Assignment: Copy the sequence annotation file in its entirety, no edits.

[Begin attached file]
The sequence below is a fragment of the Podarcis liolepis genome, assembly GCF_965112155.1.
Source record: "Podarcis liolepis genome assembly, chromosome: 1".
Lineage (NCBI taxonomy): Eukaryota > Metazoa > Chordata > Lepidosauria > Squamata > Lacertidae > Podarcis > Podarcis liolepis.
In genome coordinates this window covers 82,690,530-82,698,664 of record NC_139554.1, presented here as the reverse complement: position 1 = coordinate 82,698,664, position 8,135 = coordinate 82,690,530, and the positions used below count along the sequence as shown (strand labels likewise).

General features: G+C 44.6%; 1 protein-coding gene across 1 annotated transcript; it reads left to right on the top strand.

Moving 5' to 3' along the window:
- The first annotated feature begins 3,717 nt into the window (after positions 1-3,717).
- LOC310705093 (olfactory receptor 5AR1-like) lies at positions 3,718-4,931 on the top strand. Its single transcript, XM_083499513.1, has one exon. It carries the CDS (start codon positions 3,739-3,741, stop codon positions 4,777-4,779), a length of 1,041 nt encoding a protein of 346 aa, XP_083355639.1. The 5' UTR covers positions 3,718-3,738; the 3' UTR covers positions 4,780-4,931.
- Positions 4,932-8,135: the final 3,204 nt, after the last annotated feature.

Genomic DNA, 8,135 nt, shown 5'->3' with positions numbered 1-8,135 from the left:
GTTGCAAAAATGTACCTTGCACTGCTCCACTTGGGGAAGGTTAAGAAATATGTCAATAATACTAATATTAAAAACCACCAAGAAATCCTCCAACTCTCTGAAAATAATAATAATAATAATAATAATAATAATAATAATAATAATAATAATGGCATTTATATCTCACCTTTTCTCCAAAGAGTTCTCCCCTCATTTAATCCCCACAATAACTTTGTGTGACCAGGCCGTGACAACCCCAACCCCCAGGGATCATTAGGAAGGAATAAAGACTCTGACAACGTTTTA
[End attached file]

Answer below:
The sequence below is a fragment of the Podarcis liolepis genome, assembly GCF_965112155.1.
Source record: "Podarcis liolepis genome assembly, chromosome: 1".
Lineage (NCBI taxonomy): Eukaryota > Metazoa > Chordata > Lepidosauria > Squamata > Lacertidae > Podarcis > Podarcis liolepis.
In genome coordinates this window covers 82,690,530-82,698,664 of record NC_139554.1, presented here as the reverse complement: position 1 = coordinate 82,698,664, position 8,135 = coordinate 82,690,530, and the positions used below count along the sequence as shown (strand labels likewise).

General features: G+C 44.6%; 1 protein-coding gene across 1 annotated transcript; it reads left to right on the top strand.

Moving 5' to 3' along the window:
- The first annotated feature begins 3,717 nt into the window (after positions 1-3,717).
- LOC310705093 (olfactory receptor 5AR1-like) lies at positions 3,718-4,931 on the top strand. Its single transcript, XM_083499513.1, has one exon. It carries the CDS (start codon positions 3,739-3,741, stop codon positions 4,777-4,779), a length of 1,041 nt encoding a protein of 346 aa, XP_083355639.1. The 5' UTR covers positions 3,718-3,738; the 3' UTR covers positions 4,780-4,931.
- Positions 4,932-8,135: the final 3,204 nt, after the last annotated feature.

Genomic DNA, 8,135 nt, shown 5'->3' with positions numbered 1-8,135 from the left:
GTTGCAAAAATGTACCTTGCACTGCTCCACTTGGGGAAGGTTAAGAAATATGTCAATAATACTAATATTAAAAACCACCAAGAAATCCTCCAACTCTCTGAAAATAATAATAATAATAATAATAATAATAATAATAATAATAATAATAATGGCATTTATATCTCACCTTTTCTCCAAAGAGTTCTCCCCTCATTTAATCCCCACAATAACTTTGTGTGACCAGGCCGTGACAACCCCAACCCCCAGGGATCATTAGGAAGGAATAAAGACTCTGACAACGTTTTA